Parents of public school students were asked to assign a letter grade to the school their oldest child attends. 71 percent of those surveyed gave a grade of A or B to their schools. That’s the highest percentage in 20 years, up from 68 percent in 2008.
Parents also believe their schools are safe. Asked if they fear for the physical safety of their oldest child while at school, 88 percent said no, compared to just 63 percent in 1998. Think about that – after Newtown, after Columbine – public school parents feel better about the safety of their schools.
But then there are the respondents who are NOT public school parents. Sixty-seven percent of those surveyed in the Phi Delta Kappa poll, in fact, do not have children in public schools.
Those 67 percent of residents – higher and lower percentages depending on where you live – are the primary targets of those who are painting public schools as inferior, as unsafe and wasteful.
They are counting on the growing influence of social media. They are counting on their ability to control the message. They are counting on the declining availability of local news coverage.
Who are “they”? Yes, I know it sounds a bit paranoid. But what’s that old saying? Just because you’re paranoid, that doesn’t mean they aren’t out to get you?
I think public school supporters should take that to heart.
I mentioned my editor, Craig. He’s sort of a gruff, old-school type, who spent quite a few years in Chicago journalism. One thing he stresses endlessly: Follow the money.
For those of you in public education, follow the money likely means following it to that “reset button” pushed in 2009, when $300 million disappeared and has never been returned. It means following the tens of thousands or even millions your school district is losing to property tax caps. It might mean following the thousands of dollars lost with each child who withdraws from your district and enrolls in a parochial or charter school.
In my case, there’s been lots of money to follow. There the money spent on charter schools operated by for-profit education management companies. In one case, I’ve followed the money from Indiana taxpayers to a real estate investment trust in Kansas City. This real estate investment trust, which also owns a couple of charter school properties here in Indianapolis, has holdings in megaplex theaters, ski resorts, water parks, vineyards and public charter schools. It brings to mind that old “Which one of these is not like the others, right?”
In 2011, Indiana taxpayers spent more than $3.2 million in rent – that’s rent -- on just four Indiana charter school properties owned by this real estate investment trust in Kansas City. The company earned nearly $85 million in profits in 2010. Its triple net lease agreement makes the tenant – essentially Indiana taxpayers – responsible for maintenance costs, utilities, insurance and taxes.
In the case of one of the Indianapolis schools, 22 percent of its budget was going to building costs, even as the governor’s office criticized traditional public schools for capital projects and pushed for more dollars to the classroom.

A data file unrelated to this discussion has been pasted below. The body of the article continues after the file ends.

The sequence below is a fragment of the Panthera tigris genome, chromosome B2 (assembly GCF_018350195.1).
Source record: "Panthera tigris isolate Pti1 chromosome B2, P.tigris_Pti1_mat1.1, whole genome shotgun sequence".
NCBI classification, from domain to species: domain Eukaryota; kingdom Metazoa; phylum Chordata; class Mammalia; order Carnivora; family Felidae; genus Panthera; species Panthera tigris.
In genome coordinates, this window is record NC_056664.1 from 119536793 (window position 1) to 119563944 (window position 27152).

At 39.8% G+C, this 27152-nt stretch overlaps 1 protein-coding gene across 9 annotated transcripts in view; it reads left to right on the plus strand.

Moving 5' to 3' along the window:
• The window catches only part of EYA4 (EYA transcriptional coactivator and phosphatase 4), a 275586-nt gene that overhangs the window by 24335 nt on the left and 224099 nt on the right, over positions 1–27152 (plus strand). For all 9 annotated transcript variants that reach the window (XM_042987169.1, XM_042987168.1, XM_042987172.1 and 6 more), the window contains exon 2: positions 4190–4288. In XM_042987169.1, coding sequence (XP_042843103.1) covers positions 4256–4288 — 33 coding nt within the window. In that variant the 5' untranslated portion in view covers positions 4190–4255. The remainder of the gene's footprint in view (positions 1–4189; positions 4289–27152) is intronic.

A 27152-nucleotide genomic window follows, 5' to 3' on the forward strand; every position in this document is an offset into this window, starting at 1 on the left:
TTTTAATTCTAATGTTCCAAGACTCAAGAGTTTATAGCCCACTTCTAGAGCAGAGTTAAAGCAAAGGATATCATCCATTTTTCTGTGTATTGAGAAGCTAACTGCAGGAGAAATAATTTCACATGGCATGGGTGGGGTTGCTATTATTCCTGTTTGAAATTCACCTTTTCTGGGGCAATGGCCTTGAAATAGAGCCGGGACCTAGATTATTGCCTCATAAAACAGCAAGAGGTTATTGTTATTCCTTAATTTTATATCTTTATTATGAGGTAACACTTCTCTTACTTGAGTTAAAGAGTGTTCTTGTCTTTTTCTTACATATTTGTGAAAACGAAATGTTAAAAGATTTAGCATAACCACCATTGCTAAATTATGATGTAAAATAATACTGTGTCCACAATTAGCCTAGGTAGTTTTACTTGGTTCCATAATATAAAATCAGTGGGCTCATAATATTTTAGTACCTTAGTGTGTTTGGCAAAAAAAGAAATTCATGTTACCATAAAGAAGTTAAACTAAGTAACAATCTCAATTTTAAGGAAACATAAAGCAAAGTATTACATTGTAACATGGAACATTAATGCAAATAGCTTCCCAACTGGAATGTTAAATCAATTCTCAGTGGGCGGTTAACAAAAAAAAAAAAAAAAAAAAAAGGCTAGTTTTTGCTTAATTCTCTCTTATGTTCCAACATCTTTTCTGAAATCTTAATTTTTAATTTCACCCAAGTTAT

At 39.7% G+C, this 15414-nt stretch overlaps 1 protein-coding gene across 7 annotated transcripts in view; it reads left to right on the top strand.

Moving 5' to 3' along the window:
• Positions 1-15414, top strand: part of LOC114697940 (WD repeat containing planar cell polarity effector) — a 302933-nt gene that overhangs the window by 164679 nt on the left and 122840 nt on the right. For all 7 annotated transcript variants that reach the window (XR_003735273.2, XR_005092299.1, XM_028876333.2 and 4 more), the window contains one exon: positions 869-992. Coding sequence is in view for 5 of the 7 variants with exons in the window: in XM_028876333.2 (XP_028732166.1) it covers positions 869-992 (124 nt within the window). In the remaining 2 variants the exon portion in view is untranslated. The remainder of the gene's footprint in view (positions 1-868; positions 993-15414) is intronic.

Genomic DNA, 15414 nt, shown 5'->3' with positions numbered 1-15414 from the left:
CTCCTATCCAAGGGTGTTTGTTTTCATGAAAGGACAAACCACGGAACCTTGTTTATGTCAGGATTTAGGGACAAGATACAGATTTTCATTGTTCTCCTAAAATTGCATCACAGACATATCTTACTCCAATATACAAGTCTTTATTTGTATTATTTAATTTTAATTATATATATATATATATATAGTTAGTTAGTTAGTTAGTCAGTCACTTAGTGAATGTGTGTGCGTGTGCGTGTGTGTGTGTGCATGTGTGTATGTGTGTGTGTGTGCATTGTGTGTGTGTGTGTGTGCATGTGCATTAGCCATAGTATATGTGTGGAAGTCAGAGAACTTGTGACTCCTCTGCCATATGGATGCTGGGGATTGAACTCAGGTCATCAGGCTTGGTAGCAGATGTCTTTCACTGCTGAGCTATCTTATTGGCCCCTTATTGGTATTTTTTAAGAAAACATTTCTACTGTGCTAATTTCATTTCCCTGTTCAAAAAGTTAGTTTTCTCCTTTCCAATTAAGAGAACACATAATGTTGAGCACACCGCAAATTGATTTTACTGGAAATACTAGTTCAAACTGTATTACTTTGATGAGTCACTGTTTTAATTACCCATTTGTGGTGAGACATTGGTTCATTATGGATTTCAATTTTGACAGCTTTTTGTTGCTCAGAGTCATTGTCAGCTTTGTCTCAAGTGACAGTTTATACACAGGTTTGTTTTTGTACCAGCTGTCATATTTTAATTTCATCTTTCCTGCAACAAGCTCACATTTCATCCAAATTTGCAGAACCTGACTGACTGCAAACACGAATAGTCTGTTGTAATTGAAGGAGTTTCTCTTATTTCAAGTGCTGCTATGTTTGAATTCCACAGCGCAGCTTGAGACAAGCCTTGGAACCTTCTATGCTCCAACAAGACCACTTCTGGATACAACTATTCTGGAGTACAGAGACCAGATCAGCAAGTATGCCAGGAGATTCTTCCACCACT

In following the money, I also followed the frequent out-of-state travel the previous state superintendent of public instruction made in 2011. It was a victory lap, of sorts, beginning right after the school voucher bill was approved, signed and kissed – literally—by the governor. And if you don’t believe me, check the YouTube video – it’s the first state law I’ve ever seen signed with a kiss.
Superintendent Tony Bennett traveled across the country multiple times to boast of Indiana’s success in passing a voucher law. When I submitted FOIA requests for travel records and emails related to the trips, I was stonewalled – told that I was not requesting material with “sufficient particularity.”
I was told that records did not exist.
I was told that a staff member who handled the records had just left and there was confusion as to where the information could be found.
I was also told, interestingly, that my requests should not distract the staff from the department’s work. When I asked how the out-of-state travel might be distracting the superintendent and his top aides from their work, I was told it did not; they were busy in crafting rules on vouchers, teacher evaluations and the school A-F system.
We now know, of course, they weren’t having a great deal of success with that A-F system, and that they were spending some time on re-election work, as well.
Where it’s most difficult to ignore the troubling signs, however, is in following the millions of dollars in campaign contributions. Contributions from groups with high-minded names like “Stand for Children Indiana” and the “American Federation for Children.”
If you follow Stand for Children Indiana in the campaign finance database you’ll learn that its physical address is in Portland, Ore.
Follow the contributions to Stand for Children and you’ll find that they came from the pro-school choice mayor of New York City, Michael Bloomberg, and from the head of the pro-voucher Friedman Foundation for Educational Choice.